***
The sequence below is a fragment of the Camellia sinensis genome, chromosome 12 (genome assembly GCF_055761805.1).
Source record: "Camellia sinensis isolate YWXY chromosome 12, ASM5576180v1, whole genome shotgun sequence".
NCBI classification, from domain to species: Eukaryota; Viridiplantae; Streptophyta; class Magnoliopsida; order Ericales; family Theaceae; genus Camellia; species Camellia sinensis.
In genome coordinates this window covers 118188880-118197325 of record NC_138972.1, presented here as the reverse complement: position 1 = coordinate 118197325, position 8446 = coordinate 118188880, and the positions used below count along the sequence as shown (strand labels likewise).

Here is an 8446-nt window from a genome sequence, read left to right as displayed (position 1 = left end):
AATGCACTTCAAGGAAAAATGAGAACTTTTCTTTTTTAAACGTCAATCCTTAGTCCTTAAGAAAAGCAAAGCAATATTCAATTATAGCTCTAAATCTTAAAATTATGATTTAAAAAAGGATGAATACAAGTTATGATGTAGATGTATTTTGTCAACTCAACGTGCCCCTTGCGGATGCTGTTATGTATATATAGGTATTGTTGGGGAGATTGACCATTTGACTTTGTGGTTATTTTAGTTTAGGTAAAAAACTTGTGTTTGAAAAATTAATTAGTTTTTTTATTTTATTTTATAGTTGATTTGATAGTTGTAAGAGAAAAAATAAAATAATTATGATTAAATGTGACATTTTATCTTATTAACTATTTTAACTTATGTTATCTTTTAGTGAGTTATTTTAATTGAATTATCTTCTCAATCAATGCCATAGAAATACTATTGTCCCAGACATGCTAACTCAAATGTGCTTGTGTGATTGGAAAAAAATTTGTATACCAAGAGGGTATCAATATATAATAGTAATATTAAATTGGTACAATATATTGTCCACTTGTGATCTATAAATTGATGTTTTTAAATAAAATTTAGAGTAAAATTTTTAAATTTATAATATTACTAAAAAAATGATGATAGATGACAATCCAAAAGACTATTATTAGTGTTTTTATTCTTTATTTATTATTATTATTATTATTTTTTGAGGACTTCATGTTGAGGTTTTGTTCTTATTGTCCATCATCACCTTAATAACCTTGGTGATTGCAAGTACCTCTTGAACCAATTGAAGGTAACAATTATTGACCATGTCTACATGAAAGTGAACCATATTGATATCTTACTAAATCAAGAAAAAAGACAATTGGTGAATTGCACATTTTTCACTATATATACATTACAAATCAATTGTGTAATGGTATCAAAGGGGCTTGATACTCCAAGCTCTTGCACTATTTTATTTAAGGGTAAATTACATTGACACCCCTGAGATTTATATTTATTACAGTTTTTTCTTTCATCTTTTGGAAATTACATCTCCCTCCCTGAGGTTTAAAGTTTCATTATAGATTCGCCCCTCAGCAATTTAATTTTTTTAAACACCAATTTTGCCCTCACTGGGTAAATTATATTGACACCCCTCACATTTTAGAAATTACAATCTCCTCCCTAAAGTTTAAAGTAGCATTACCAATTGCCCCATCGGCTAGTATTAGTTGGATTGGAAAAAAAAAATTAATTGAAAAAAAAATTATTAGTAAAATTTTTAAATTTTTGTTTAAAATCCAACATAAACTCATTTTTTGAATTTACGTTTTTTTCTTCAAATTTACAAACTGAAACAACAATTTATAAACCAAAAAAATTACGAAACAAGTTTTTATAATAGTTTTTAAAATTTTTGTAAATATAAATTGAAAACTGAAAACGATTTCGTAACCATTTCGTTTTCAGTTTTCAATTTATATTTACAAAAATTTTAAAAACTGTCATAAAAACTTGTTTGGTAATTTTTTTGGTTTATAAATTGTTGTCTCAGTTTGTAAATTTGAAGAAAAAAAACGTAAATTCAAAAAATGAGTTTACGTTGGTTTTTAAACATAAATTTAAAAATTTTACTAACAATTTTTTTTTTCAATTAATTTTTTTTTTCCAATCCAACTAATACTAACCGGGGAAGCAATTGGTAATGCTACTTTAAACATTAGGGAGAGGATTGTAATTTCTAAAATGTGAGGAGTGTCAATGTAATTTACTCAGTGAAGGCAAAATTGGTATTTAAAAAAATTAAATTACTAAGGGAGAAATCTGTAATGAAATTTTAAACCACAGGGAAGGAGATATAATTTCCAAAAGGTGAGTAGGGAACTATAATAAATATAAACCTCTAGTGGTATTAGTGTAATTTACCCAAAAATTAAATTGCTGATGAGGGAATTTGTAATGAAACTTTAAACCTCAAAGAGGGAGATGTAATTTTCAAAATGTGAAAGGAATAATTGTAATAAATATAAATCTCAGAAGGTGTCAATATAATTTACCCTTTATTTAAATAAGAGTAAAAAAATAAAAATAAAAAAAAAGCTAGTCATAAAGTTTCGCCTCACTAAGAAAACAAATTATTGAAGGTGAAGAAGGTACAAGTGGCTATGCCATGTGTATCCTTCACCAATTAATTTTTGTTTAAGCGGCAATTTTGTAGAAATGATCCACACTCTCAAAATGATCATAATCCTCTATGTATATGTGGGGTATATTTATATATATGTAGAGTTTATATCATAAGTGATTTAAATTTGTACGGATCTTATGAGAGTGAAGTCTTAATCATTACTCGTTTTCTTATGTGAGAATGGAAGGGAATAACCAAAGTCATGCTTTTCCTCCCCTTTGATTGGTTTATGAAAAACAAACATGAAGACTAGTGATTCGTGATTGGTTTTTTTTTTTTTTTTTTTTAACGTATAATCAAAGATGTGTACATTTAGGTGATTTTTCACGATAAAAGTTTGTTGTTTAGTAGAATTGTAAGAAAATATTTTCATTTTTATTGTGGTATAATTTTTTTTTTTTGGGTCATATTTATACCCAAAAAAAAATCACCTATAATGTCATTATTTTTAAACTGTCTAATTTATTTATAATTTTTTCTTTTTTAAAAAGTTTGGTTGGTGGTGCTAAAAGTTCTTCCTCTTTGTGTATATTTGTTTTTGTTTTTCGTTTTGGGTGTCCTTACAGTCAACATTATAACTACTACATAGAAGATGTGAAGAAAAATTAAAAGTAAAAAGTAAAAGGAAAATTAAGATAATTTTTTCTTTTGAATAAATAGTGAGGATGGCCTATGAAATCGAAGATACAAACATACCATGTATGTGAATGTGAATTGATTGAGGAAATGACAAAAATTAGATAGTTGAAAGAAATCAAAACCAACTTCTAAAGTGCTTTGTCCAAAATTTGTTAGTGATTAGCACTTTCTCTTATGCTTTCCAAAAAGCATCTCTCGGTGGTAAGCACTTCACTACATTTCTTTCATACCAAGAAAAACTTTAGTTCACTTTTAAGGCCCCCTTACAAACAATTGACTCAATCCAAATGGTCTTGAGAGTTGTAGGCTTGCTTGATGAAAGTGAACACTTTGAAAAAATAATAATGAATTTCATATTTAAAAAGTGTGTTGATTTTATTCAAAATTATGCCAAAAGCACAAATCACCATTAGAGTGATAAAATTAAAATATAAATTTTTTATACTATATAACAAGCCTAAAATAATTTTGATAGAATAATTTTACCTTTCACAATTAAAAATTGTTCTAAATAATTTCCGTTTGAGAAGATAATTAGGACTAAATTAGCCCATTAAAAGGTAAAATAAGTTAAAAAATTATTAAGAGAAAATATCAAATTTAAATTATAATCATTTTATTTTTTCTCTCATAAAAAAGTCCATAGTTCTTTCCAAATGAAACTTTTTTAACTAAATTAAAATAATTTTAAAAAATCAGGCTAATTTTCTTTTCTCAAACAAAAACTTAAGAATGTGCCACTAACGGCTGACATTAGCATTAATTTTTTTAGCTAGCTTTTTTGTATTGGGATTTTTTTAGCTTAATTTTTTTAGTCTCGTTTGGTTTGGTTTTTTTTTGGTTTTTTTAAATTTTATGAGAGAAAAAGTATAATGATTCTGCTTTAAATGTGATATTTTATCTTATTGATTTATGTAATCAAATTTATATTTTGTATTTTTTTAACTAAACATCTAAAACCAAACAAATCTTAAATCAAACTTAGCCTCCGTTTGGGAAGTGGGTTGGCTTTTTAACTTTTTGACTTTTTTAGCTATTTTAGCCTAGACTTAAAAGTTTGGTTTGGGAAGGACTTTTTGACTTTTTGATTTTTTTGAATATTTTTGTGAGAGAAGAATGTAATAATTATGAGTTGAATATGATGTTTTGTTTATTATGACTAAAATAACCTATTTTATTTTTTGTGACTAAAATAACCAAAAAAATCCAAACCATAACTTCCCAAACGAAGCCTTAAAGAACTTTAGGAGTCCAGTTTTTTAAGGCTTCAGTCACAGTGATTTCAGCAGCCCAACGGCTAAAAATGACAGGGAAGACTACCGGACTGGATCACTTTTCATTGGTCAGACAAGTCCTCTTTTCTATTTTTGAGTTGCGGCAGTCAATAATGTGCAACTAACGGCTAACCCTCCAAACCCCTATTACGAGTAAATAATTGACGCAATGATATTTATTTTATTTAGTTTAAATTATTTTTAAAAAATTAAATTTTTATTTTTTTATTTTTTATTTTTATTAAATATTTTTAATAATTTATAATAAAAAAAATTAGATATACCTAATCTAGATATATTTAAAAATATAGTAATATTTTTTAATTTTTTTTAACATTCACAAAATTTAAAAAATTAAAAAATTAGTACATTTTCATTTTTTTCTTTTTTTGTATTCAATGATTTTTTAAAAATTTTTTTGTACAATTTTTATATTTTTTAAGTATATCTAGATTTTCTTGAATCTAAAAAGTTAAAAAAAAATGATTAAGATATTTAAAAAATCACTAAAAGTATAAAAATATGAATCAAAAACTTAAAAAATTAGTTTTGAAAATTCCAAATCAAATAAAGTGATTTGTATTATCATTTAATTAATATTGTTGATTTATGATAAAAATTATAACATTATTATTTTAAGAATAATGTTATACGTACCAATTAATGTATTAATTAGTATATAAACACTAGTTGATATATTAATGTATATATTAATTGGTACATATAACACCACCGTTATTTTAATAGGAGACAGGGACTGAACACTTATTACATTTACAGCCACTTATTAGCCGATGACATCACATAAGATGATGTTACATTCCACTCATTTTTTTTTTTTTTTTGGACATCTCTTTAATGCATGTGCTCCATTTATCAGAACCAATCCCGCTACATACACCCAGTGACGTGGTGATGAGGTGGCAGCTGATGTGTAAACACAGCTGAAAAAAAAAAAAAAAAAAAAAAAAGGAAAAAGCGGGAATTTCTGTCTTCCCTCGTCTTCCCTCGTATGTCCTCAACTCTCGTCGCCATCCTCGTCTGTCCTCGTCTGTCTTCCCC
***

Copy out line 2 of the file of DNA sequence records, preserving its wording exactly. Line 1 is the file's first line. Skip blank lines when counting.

Source record: "Camellia sinensis isolate YWXY chromosome 12, ASM5576180v1, whole genome shotgun sequence".